All Dressed Up

A Power Stroke like No Other

April 2014 Feature Michael Deulley

There's always something unique to each diesel on the road. Even if the truck is completely stock there is a certain personality given to it by the owner. Whether it's a “path less traveled” paint job, or a performance shop logo sticker on the back windshield, you'll never see a perfectly identical truck on the road.

For Steven Dixon of Bordentown, N.J., and his 2006 F250 Power Stroke, it’s safe to say you'll probably never see a truck quite as stylish anywhere else in the country. There seem to be three main areas that get modified on a diesel: the interior, the exterior and everyone's personal favorite, under the hood. Dixon's Ford looks more like a finely tailored three-piece suit than a truck. Taking a close look from headlight to tail, even an amateur enthusiast would easily see that this F250 is about as custom as it gets. There's so much customization in fact, that it would be more logical to make a comprehensive guide to the “all new” truck and throw the old owner’s manual out of the window.

Like No Other

Like other owners, Dixon enjoys showing off his incredible Ford to anyone who can appreciate it. Also, not unlike other owners, Dixon found his enthusiasm for coal-rollin diesels early on.

“I hung out with a lot of kids who got really interested in diesels and that was it for me,” says the owner. “From the first time I looked at them, I liked the power and when I saw their towing capabilities I had to get one.”

In August of 2010, Dixon picked up his Ford with intentions of putting a little performance into it, but the final product went far beyond what he originally intended. Dixon, having a little bit of a knack for marketing, took his truck to various shows and started talking to different companies about it. The end result led him to two different companies that saw something in the Power Stroke. Mishimoto Automotive and Diesel Dynasty, two companies that specialize in diesel aftermarket parts, among various other diesel-related items, took an interest in Dixon's truck and offered to do a little promoting of it. A little of their promoting led to one of the most complex and all-encompassing builds that can be found on the road today.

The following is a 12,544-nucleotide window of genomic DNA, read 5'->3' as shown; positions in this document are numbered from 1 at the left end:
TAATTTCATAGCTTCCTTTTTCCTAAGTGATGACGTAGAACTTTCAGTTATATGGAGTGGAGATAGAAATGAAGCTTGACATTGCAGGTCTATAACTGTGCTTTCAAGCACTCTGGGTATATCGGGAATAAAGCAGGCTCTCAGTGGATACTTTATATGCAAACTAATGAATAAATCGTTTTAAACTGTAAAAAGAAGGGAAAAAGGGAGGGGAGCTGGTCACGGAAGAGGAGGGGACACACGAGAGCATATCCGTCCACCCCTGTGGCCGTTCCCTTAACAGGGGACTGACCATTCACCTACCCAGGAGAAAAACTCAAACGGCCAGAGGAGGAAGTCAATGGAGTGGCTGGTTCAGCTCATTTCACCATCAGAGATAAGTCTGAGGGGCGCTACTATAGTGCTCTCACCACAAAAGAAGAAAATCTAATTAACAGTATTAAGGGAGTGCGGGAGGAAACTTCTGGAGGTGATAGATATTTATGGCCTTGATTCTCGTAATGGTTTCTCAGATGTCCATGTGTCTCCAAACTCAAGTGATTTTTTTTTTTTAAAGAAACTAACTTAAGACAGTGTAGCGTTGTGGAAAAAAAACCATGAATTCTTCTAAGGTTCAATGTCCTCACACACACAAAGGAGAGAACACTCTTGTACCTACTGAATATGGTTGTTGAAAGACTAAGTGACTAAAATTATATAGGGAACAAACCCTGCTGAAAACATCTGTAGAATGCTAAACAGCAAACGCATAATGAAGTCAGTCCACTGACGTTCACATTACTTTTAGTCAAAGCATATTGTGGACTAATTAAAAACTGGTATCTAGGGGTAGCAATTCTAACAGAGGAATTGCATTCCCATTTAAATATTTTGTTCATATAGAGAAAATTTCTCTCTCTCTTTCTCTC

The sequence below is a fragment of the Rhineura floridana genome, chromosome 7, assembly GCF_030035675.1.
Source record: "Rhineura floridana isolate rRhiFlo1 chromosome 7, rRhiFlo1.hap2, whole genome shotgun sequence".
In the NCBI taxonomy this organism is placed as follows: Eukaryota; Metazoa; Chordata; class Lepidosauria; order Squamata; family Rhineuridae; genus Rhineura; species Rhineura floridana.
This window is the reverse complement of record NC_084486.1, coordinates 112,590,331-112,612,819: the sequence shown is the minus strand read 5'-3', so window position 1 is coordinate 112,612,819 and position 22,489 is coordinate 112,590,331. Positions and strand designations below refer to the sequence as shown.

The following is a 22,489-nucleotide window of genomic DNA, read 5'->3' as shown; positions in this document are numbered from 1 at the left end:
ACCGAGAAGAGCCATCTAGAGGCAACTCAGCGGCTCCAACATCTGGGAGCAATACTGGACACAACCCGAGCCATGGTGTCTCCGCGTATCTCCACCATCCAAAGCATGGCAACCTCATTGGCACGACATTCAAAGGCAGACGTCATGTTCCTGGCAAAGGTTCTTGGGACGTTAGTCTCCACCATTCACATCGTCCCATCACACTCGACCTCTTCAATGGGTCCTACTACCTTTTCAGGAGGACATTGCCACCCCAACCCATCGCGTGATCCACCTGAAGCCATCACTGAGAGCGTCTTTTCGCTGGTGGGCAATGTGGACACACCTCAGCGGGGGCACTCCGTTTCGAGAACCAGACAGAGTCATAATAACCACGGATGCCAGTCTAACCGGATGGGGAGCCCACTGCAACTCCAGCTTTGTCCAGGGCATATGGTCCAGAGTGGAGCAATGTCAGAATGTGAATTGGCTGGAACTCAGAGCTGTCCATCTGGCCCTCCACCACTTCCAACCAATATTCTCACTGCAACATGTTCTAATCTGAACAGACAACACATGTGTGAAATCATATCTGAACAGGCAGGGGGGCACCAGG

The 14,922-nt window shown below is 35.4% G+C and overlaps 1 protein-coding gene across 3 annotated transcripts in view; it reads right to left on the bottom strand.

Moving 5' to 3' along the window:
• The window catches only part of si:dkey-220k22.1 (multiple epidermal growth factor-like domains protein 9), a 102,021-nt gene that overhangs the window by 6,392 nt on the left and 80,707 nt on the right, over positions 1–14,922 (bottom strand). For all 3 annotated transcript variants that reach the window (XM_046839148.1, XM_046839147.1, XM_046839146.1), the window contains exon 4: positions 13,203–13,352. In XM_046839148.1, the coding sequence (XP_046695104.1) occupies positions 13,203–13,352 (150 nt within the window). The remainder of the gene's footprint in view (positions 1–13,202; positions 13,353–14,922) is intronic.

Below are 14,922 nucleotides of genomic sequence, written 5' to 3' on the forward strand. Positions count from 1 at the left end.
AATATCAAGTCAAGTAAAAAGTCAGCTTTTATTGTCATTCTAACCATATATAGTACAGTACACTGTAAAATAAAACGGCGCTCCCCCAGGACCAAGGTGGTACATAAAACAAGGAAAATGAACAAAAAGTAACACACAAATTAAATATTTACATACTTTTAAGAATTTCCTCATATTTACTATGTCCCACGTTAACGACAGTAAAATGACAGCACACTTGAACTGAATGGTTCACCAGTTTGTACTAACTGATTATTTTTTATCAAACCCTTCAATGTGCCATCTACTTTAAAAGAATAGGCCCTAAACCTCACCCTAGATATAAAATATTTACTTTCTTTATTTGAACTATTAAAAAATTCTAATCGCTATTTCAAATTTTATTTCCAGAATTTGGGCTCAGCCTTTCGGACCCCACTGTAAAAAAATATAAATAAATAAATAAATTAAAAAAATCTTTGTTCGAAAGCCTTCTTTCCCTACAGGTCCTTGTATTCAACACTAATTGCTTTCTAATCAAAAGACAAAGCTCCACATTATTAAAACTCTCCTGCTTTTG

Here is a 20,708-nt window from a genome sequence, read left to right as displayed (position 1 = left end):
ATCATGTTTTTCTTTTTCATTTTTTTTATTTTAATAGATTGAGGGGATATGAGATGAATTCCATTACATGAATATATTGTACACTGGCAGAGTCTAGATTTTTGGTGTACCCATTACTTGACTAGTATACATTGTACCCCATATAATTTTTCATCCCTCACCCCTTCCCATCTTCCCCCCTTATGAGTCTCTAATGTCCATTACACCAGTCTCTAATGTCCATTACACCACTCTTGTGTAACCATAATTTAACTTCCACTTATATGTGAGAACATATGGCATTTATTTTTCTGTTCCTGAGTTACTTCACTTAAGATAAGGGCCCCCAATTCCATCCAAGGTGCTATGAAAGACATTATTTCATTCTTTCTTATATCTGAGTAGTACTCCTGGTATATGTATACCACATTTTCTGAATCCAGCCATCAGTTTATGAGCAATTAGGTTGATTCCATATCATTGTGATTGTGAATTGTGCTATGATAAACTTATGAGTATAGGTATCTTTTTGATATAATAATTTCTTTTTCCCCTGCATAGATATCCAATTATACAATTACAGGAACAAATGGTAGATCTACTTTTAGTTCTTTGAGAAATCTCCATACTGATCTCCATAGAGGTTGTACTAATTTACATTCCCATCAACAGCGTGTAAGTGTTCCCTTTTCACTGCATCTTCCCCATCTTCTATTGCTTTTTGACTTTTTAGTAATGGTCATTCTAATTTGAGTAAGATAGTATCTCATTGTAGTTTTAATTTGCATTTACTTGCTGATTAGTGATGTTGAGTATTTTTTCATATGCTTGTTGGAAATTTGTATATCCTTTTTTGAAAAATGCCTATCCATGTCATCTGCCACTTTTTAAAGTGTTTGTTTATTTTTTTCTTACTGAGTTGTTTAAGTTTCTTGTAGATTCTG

The Outer Beauty

Dixon's build idea for the truck was more like a three-pronged combat strategy.

“I wanted to do an all-around truck,” says Dixon. “I wanted to get new lighting, sound, and performance; just do everything I could to it.”

When Dixon bought the truck, it came in a green and tan two-tone paint scheme. So he had the rest of the truck color-matched green. After the last drop of paint dried, he put on a 4.5-inch Icon lift, and to fill the gap, lugged in 35x12.5x20 Nitto Trail Grapplers, which he wrapped around a set of 20x10 powder coated black Fuel Off-Road Wheels. Next, he installed Pro Comp ladder bars, Bilstein 5100 series shocks, an Icon pan rod bar and a Superlift dual steering stabilizer. The lift already started to give the exterior flair, but wasn't enough to make the exterior really stand out. Dixon decided that the lights should be swapped out, so he installed Recon smoked tail and third brake lights and got Recon smoked mirror lenses. When he got to the headlights, he decided to put in Harley Davidson 8000K HID lights for an added touch. The fog lights were swapped out with 4600K Xenon bulbs, the fog lenses were smoked and replaced the stock cab lights with Recon smoked cab clearance lights. To finish off the rest of the exterior, Dixon installed a Fuel Off-Road studded grille, a tonneau bed cover and a shaved super duty tailgate. With stage one of his build finished, it was on to stage two, which Dixon already had in the works.

What's Inside